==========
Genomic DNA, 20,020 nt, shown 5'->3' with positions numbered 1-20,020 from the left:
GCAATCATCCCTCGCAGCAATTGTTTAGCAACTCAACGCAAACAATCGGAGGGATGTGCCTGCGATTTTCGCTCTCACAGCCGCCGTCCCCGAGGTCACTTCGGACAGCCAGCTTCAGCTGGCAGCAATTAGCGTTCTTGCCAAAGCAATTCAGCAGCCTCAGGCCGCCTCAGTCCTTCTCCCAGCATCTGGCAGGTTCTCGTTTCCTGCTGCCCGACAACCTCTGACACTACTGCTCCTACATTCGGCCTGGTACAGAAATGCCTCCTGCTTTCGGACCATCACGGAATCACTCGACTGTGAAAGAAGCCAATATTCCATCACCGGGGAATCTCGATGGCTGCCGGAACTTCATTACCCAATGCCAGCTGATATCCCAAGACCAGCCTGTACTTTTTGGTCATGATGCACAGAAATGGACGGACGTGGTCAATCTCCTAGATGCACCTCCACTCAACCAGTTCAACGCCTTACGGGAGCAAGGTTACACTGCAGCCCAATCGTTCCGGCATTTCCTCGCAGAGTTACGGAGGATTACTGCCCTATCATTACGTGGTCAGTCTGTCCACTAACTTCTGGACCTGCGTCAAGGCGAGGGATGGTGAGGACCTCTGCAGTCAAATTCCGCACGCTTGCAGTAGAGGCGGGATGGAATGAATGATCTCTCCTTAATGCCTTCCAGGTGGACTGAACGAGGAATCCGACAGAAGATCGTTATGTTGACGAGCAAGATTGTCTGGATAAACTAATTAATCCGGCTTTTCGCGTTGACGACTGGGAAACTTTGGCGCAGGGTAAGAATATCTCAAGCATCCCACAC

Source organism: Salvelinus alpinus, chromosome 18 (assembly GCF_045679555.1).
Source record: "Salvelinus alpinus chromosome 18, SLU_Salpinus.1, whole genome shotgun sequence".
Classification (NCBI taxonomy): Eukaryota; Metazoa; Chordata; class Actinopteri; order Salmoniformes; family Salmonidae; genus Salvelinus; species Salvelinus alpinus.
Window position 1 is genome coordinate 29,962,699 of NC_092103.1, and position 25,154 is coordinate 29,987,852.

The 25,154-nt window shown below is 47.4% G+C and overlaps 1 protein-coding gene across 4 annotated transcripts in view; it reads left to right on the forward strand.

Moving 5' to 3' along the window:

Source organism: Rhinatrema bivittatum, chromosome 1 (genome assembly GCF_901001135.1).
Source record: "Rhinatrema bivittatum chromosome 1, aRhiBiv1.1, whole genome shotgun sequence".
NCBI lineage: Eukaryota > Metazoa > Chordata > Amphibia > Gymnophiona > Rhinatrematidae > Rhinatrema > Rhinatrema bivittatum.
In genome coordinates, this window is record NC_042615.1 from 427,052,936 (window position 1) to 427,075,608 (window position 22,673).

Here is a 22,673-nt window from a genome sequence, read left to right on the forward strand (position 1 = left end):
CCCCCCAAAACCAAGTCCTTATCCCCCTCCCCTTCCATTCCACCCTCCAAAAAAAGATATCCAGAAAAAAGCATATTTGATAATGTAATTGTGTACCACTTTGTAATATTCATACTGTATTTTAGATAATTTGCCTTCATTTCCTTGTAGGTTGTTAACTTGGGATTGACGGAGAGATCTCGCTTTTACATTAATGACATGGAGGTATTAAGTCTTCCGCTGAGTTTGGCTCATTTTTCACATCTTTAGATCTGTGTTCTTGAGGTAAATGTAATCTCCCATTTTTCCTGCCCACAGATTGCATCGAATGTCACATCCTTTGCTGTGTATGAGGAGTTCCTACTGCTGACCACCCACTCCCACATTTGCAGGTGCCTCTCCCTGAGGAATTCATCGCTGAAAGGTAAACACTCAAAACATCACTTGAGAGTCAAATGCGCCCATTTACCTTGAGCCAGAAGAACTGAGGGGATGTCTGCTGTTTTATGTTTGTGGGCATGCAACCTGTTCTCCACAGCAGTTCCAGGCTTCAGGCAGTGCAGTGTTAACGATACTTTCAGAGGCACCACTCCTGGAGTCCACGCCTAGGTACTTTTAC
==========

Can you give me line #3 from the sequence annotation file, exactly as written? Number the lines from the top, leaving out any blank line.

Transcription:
Source organism: Salvelinus alpinus, chromosome 18 (assembly GCF_045679555.1).